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A. V. Bramble
Albert Victor Bramble
|Died||17 May 1963|
Albert Victor Bramble (1884–1963) was an English actor and film director.  He began his acting career on the stage. He started acting in films in 1913 and subsequently turned to directing and producing films. He died on 17 May 1963.
Viola Dana was an American film actress who was successful during the era of silent films. She appeared in over 100 films, but was unable to make the transition to sound films.
Maurice Félix Thomas, known as Maurice Tourneur, was a French film director and screenwriter.
Tully Marshall was an American character actor. He had nearly a quarter century of theatrical experience before his debut film appearance in 1914 which led to a film career spanning almost three decades.
Bess Meredyth was a screenwriter and silent film actress. The wife of film director Michael Curtiz, Meredyth wrote The Affairs of Cellini (1934) and adapted The Unsuspected (1947). She was one of the 36 founders of the Academy of Motion Picture Arts and Sciences.
Henry Arthur Barrows was an American actor who appeared in films from 1913 to 1936.
Irving Caminsky was an American movie actor and director.
Carl Stockdale also known as Carlton Stockdale was one of the longest-working Hollywood veteran actors, with a career dating from the early 1910s. He also made the difficult transition from silent films to talkies.
William Reeves Eason, known as B. Reeves Eason, was an American film director, actor and screenwriter. His directorial output was limited mainly to low-budget westerns and action pictures, but it was as a second-unit director and action specialist that he was best known. He was famous for staging spectacular battle scenes in war films and action scenes in large-budget westerns, but he acquired the nickname "Breezy" for his "breezy" attitude towards safety while staging his sequences—during the famous cavalry charge at the end of Charge of the Light Brigade (1936), so many horses were killed or injured so severely that they had to be euthanized that both the public and Hollywood itself were outraged, resulting in the selection of the American Humane Society by the beleaguered studios to provide representatives on the sets of all films using animals to ensure their safety.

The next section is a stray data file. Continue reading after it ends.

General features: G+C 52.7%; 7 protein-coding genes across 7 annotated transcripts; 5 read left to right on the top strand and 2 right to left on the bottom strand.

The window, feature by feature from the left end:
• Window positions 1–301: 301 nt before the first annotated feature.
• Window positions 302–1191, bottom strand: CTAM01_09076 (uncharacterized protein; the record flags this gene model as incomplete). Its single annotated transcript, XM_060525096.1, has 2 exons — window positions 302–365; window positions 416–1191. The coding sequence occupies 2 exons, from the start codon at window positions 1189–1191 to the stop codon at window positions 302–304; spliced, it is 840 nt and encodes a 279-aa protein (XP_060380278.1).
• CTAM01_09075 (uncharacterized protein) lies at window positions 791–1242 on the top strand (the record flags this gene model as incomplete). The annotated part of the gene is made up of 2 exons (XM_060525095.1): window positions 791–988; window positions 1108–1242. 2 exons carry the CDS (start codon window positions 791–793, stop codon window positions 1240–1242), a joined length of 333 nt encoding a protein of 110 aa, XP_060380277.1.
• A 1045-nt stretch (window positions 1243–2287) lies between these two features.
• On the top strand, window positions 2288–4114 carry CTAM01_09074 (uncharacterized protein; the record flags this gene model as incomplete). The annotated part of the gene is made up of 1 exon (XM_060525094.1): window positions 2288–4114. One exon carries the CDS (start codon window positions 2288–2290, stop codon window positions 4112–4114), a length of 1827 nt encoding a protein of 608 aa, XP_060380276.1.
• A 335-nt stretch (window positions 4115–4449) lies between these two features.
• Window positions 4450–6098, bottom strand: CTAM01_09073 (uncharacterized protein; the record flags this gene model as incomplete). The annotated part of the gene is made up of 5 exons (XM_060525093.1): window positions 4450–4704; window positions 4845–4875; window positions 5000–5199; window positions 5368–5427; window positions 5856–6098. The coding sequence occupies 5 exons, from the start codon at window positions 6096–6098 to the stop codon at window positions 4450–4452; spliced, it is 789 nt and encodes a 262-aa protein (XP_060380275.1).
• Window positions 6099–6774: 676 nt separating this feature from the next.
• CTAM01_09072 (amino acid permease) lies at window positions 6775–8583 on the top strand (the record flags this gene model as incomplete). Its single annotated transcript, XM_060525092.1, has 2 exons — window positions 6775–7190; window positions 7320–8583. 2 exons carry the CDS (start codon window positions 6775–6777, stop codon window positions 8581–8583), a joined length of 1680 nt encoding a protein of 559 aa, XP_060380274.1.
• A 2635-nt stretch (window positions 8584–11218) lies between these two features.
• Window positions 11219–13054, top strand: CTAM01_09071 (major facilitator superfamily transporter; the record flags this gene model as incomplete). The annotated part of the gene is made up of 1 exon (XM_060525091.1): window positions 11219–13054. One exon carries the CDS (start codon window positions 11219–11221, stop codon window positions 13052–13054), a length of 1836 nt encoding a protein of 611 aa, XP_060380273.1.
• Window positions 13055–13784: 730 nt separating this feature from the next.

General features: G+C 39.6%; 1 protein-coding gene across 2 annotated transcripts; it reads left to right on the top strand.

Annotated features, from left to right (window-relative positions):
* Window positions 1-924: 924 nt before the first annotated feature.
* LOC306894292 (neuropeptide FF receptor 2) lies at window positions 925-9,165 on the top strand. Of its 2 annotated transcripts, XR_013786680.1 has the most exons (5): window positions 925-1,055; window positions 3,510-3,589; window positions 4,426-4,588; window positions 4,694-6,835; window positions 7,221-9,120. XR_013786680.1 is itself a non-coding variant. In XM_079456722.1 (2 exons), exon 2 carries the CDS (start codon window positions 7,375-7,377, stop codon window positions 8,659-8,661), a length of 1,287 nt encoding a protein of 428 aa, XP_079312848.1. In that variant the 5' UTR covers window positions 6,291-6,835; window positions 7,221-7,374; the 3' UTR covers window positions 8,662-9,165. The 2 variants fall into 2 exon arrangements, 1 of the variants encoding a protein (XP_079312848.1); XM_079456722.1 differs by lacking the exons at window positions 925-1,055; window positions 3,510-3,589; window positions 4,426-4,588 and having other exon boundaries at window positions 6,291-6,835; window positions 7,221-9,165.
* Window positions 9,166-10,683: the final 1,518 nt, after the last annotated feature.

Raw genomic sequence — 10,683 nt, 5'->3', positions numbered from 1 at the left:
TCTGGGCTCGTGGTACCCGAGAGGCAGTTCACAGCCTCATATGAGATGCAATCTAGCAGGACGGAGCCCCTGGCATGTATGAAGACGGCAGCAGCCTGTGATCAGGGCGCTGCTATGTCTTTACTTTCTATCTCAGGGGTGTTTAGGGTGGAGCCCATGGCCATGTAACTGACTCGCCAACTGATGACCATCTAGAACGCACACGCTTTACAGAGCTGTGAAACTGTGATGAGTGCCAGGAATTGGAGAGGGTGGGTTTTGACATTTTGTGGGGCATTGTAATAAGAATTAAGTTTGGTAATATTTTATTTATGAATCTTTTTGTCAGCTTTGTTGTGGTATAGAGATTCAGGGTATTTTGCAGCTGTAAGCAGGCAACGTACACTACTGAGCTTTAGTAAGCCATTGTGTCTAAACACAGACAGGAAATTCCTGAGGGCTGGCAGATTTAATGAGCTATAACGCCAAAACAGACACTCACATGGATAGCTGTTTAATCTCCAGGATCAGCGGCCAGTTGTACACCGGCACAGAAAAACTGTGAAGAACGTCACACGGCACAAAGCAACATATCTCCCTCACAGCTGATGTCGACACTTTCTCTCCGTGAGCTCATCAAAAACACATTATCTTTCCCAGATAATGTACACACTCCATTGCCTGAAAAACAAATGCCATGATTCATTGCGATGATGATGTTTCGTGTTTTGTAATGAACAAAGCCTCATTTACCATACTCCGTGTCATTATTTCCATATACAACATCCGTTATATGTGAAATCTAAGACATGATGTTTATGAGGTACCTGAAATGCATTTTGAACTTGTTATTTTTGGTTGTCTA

George Periolat was an American actor.
Mabel Van Buren was an American stage and screen actress.
William Worthington was an American silent film actor and director.
William Nigh was an American film director, writer, and actor. His film work sometimes lists him as either "Will Nigh" or "William Nye".
Joseph W. Girard was an American film actor. He appeared in more than 280 films between 1911 and 1944. He was born in Williamsport, Pennsylvania, and died in Woodland Hills, Los Angeles.
Josephine Boneparte Crowell was a Canadian film actress of the silent era. She appeared in more than 90 films between 1912 and 1929.
Maurice Elvey was one of the most prolific film directors in British history. He directed nearly 200 films between 1913 and 1957. During the silent film era he directed as many as twenty films per year. He also produced more than fifty films - his own as well as films directed by others.
Alec B. Francis was an English actor, largely of the silent era. He appeared in more than 240 films between 1911 and 1934.
Ralph Percy Lewis was an American actor of the silent film era.
Edward A. Kull was an American cinematographer and film director. He worked on more than 100 films between 1916 and 1946. He also directed 43 films between 1919 and 1938. He was born in Illinois and died in Hollywood, California.
Mathilde Brundage was an American actress. She appeared in 87 films between 1914 and 1928.
Harry Temple Morey was an American stage and motion picture actor who appeared in nearly 200 films during his career.